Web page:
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Physical Sciences and Engineering

Soft Matter and Biomolecular Materials

The group focuses on two research areas: active matter and polymer science. A diverse array of interactions and out-of-equilibrium dynamics are deployed to develop synthetic materials and dynamic architectures inspired by biological self-assembly.

Our focus areas include polymer synthesis and dynamics, charged systems, active liquid crystals, and out-of-equilibrium particle assemblies. Main activities in Soft Matter and Biomolecular Materials group at MSD revolve around four themes:

Theory and Computational Modeling. The research uses molecular simulations to investigate the fundamental properties of materials at a molecular level and uses molecular-thermodynamic models and statistical mechanical principles to predict their macroscopic behavior.

Precision Synthesis and Characterization. We utilize a wide array of microscopy, spectroscopy and scattering techniques to understand the assembly of complex macromolecules with particular attention to charged polymers including multivalent interactions, the phase behavior of complex coacervates, polymer brushes and micelles.

Precision Assembly and Characterization. We use top-down nanofabrication techniques to direct the self-assembly from the bottom up, providing the group with nanoscale control over the morphology of soft matter, unlocking new material properties, functionalities and applications.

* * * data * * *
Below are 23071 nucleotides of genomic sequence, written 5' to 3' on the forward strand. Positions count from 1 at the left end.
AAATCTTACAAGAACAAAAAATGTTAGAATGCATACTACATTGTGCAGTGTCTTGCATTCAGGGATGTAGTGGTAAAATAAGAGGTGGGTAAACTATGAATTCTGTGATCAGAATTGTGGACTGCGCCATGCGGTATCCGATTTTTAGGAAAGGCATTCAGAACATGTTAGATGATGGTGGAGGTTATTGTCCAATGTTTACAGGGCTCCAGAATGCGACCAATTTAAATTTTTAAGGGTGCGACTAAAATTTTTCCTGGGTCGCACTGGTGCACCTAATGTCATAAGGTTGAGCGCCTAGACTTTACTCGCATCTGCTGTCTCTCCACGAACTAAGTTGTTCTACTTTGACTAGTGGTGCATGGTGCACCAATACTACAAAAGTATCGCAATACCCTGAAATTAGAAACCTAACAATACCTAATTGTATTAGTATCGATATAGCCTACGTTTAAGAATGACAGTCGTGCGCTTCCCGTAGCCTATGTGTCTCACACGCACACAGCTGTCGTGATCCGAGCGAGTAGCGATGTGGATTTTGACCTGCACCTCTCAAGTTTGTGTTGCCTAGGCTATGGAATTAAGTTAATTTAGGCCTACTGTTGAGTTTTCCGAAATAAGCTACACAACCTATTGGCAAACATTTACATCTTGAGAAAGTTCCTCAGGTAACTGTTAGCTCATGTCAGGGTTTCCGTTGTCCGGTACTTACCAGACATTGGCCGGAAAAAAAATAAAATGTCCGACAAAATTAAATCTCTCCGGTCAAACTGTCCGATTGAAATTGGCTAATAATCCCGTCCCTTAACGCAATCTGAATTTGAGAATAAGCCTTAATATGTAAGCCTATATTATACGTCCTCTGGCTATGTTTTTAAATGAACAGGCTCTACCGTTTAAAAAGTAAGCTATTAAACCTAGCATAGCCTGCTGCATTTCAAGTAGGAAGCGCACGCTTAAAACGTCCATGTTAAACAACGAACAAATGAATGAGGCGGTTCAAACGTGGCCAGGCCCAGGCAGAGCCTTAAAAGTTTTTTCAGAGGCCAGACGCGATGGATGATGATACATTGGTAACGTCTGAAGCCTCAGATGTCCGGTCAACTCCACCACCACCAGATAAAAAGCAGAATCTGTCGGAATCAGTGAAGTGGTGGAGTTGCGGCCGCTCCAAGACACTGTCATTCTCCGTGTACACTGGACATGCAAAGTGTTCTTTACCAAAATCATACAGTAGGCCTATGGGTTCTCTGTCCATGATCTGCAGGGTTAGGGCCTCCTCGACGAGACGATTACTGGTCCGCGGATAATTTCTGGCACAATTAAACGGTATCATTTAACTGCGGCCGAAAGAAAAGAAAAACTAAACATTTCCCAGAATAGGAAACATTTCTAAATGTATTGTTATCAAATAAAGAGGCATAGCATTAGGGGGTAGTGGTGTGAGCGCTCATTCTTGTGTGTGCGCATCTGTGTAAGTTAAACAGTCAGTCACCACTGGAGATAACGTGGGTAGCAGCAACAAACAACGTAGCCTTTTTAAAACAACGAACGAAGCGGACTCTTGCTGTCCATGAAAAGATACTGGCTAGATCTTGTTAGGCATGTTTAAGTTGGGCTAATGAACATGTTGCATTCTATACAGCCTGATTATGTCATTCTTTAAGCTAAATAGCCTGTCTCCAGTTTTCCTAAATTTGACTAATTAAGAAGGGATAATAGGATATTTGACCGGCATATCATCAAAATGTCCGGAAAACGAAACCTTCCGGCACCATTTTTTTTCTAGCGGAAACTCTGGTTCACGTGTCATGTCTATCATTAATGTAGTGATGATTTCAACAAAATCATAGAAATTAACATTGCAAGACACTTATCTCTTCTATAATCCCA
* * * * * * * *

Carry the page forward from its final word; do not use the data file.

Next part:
Dynamics of Active Self-Assembled Materials. The program tackles the fundamental aspects of out-of-equilibrium dynamics and self-organization of bio-inspired materials. It  synergistically integrates experiment and simulations, and aims to develop a fundamental understanding and control of out-of-equilibrium self-assembly and microscopic transport in synthetic bio-inspired systems. We investigate the structure and dynamics of active (i.e. actively consuming energy from the environment) self-assembled materials, such as colloids energized by external fields and active liquid crystals, for the purpose of control, prediction, and design of novel bio-inspired materials.  Active matter will potentially enable structures and functionalities, such as self-healing, shape shifting, regulated transport in responsive to external stimuli that are not available at equilibrium and currently exhibited only by biological systems.